At least the waders will still be undisturbed on the east bank though viewing is a bit more distant from the new watch point north of the compound with plenty hidden areas but I,m sure it will work out ok. The biggest snag I found today was being on the east side at tea time I was looking into the sun so any fly overs were silhouetted, I,ll just have to hope the sun doesnt shine for 7 weeks.
Not a wader in sight today with just 9 Mallard on the east shoreline plus the usual wildfowl on the water with a count of 12 Teal.
5 Herring gulls went >SW then returned to head off >NW and otherwise the sky was quiet.
Monday, August 27, 2018
1445 hrs and back at Fly Flatts in similar conditions to this morning with heavy drizzle showers and the wind increased to near gale W>7 at 33 m.p.h. measured from the west banking.
This mornings fall of Mipits had moved on leaving 2 Wheatear on the south shore but no waders.
A blustery walk on the west bank to my watch point produced 2 Curlew over >NE but very high and soon disappearing into the cloud . A scan along the east bank through bins, it was way too windy to use the scope, found no waders on the shore line but 5 ducks were in a pond at the back of the banking but way too distant to identify. As Id already found the 5 Teal and 14 Tufted up the north end I thought Id better check them out as at the moment there is only 1 female Mallard with 3 well grown young present.
I scrambled down the west banking to get partly out of the wind then left it up to Big Bertha 2 to get a couple of shots so I could zoom them in to identify them.
The ducks were 5 new in female Mallard but surprisingly a Dunlin was in front of them. A careful scan with the bins and more pics produced 4 Dunlin which I very nearly missed.
So a decent Bank Holiday with wild conditions but not enough to keep me away apart from 1 session missed through fog . A drop in wind tomorrow and supposedly dry so should get chance for a serious scan around the shore line to see if anything else is hiding , who knows, could even get that long awaited Tern. Oddly I,ve only had 1 Tern species up here this year and that was the hardest to find being a Sandwich Tern. I also had a Common Tern at Elland gravel pits, both being in March this year.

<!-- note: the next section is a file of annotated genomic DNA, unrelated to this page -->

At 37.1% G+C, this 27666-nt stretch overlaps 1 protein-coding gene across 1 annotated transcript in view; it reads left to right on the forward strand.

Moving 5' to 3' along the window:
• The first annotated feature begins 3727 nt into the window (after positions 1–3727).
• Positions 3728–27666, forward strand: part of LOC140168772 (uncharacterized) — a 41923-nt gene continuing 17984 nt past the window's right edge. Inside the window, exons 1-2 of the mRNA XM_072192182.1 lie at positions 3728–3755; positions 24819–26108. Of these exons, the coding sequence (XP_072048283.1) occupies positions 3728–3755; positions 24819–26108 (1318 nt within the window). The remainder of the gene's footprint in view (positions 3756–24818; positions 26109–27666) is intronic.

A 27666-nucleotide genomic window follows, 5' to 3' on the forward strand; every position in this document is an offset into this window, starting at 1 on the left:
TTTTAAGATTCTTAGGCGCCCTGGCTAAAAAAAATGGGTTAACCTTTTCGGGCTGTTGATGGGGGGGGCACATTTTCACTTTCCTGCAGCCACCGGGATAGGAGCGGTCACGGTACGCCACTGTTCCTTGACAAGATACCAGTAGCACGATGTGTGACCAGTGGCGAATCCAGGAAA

0730 hrs at Fly Flatts where luckily the wind had increased to W>5 which had cleared the fog so just a few squally showers to contend with.
Again, no sign of waders but a good overnight fall of Meadow Pipits on the south shore with around 100 present along with 3 Wheatear, all being harassed with a Merlin which , after several attempt , went away hungry.
My first thoughts on this bird were juv Hobby but was thrown by the white collar.
A real Tern moving day but only a few Black Headed gulls through >NW as well as a couple of Lesser Black Backed.
Sunday, August 26, 2018
Thick fog late afternoon so a check on Ogden hoping for a Tern or two to drop in but not to be.
The heavy drizzle piled down throughout making up for me keeping dry this morning so just got to get everything dry ready to get it wet again in the morning which is looking grim with thick fog still present up here in the gods.
A poor turnout with 7 Cormorant being the highlight whilst a few Lesser Black Backed, Commons and Black Headed were on the east bank.
A circuit of the water failed to turn up any passerines.
With the forecast of heavy rain throughout the day from mid morning I headed for Fly Flatts early to beat the weather front.
0700 hrs and perfect conditions but not for the birds apparently with 100% cloud cover on a S>4 and just light specks of rain.
A full scan of the east banking from my watch point near the north end of the west banking found all yesterdays waders to have gone leaving 6 Teal plus the usual wildfowl.
4 Kestrels were hunting the moor and banking whilst 3 Wheatear were down by the feeding area along with 4 young Pheasants.
Back at the south shore the story was the same with all waders gone and just a few Black Headed gulls present. Swallows were moving >S in good numbers all head down in migration mode whilst around 40 House Martins were over Mixenden reservoir as I drove passed.
Morning sessions always seem poor for waders so we,ll see what tea time brings.